copyright recipes

It’s so easy to get a recipe online these days, isn’t it? Whether you’re looking for a new way to make guacamole or double-checking the grilling instructions for those pork steaks, all you have to do is check YouTube or Google.

Well, it turns out that even cooking show giants like the Food Network do online research, too, because they’re currently in trouble for ripping off a popular food blogger. According to a recent lawsuit, the Food Network not only stole a recipe from Elizabeth LaBau of SugarHero.com, they remade a video showing how to make her dish.

Interestingly, it wasn’t the recipe per se that got the Food Network in hot water; it was the video! That’s because, while a recipe isn’t protected under copyright law, an “illustration” of a recipe can be. So, when Food Network copied the camera angles, lighting, and text of LaBau’s video, shot-by-shot, they messed up.  

So how does copyright law work when it comes to recipes, particularly those ubiquitous online tips and tricks? You may be surprised to learn that it is not possible to copyright recipes. However, there are steps you can take to legally protect your creative kitchen ideas.  

Sorry, Home Chefs. Your Favorite Recipes Belong to Everyone.

Copyright laws generally protect the creators of original works. These might include literary masterpieces or musical scores – anything that is an original piece of art. Because a recipe is simply a list of ingredients, however, it’s not eligible for copyright protection.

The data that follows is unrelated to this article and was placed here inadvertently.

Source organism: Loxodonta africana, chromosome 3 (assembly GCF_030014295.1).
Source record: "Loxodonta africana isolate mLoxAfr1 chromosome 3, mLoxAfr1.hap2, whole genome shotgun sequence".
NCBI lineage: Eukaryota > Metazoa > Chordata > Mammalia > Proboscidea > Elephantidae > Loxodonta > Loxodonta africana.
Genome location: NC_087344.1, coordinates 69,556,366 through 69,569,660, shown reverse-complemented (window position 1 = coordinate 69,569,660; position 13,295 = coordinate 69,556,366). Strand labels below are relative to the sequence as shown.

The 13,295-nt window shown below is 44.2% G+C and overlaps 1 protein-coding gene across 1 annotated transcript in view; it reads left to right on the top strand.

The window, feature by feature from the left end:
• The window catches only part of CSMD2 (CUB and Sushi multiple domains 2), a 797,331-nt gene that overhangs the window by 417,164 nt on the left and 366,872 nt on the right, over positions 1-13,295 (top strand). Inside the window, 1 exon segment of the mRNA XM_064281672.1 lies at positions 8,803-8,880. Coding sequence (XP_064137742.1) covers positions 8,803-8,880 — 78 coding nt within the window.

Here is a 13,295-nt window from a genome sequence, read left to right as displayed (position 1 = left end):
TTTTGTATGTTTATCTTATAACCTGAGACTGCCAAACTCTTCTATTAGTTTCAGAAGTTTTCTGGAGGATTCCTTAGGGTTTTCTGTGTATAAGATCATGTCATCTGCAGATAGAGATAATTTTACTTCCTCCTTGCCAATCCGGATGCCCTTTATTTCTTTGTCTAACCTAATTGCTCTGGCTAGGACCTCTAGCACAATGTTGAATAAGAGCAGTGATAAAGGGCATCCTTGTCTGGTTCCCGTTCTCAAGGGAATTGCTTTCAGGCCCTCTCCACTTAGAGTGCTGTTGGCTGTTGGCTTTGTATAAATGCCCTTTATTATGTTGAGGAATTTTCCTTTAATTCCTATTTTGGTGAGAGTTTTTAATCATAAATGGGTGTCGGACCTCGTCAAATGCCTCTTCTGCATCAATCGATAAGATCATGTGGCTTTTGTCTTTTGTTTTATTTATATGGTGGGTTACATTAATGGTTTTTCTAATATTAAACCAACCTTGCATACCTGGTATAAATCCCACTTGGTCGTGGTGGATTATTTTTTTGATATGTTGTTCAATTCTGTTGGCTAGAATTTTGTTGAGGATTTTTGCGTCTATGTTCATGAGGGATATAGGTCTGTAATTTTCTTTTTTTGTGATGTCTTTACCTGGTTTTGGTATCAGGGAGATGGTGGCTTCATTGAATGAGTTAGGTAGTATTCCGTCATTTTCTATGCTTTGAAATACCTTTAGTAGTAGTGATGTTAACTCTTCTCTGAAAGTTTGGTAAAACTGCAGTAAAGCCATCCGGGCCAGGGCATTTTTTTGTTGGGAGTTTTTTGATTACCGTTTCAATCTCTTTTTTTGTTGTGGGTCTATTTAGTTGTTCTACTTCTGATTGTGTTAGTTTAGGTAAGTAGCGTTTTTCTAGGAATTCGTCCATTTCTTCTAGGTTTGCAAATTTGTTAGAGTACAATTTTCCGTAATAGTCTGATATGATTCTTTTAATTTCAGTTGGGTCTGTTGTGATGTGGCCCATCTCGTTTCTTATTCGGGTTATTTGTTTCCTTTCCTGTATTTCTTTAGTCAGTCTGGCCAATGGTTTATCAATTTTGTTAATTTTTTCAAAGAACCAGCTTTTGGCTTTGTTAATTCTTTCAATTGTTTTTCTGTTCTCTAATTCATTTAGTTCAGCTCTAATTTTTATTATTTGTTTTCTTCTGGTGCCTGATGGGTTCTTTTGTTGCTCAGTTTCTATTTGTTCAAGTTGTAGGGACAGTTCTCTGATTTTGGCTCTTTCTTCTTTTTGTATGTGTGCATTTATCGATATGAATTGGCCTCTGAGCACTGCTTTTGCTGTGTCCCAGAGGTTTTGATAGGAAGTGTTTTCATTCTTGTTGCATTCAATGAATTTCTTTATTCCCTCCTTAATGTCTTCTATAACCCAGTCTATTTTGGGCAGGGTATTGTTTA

The exception to this rule is when a recipe is accompanied by an originally-crafted explanation or set of directions. In other words, if you write detailed text laying out for the reader or viewer exactly how a delicious dish is made, and if your text has some literary or creative merit, then you can claim ownership and copyright that work of culinary art. For this reason, cookbooks and, yes, online video tutorials can be protected.

Because copyright laws protecting your kitchen creations are limited, it might be worthwhile to consider other options …

Consider Using a Patent to Capture Your Cooking Ideas.

Few homegrown chefs think about how patents can protect their culinary feats. Patents generally protect inventions that solve a particular technical problem. If a recipe or cooking process meets this requirement, it’s worth considering. An example is that peanut butter and jelly that comes in a single jar – great solution, right? – or a cake that can be cooked in a microwave.

Keep in mind that the invention must be brand new, and the patent must be filed as soon as possible: The first person who files – not invents – gets the patent. Some of the world’s more inventive top chefs file patent applications for avant-garde culinary wonders like cotton-candy paper. If you’ve got an inventive recipe or original cooking idea, get a jump on that patent process before anyone else does.

Trade Secrets: Another Legal Protection to Consider for Your Original Idea.

Rather than registering a recipe or cooking process, chefs may decide to keep it a secret. This trade secret is something that only the creator or owner knows about, such as the recipes for Coca Cola or KFC chicken. This gives the creator an edge over the competition, as long as the formula remains a secret! If you steal a trade secret? You could be severely penalized under U.S. law.

Traditionally, chefs have begged, borrowed, and stolen one another’s ideas — sometimes good-naturedly, sometimes with a little snarky animosity. But that may be changing. Some believe that chefs should own their creations in the same way that companies own their logos or rock stars own their riffs. Until then, however, that sangria recipe that wowed your guests last weekend is fair game.

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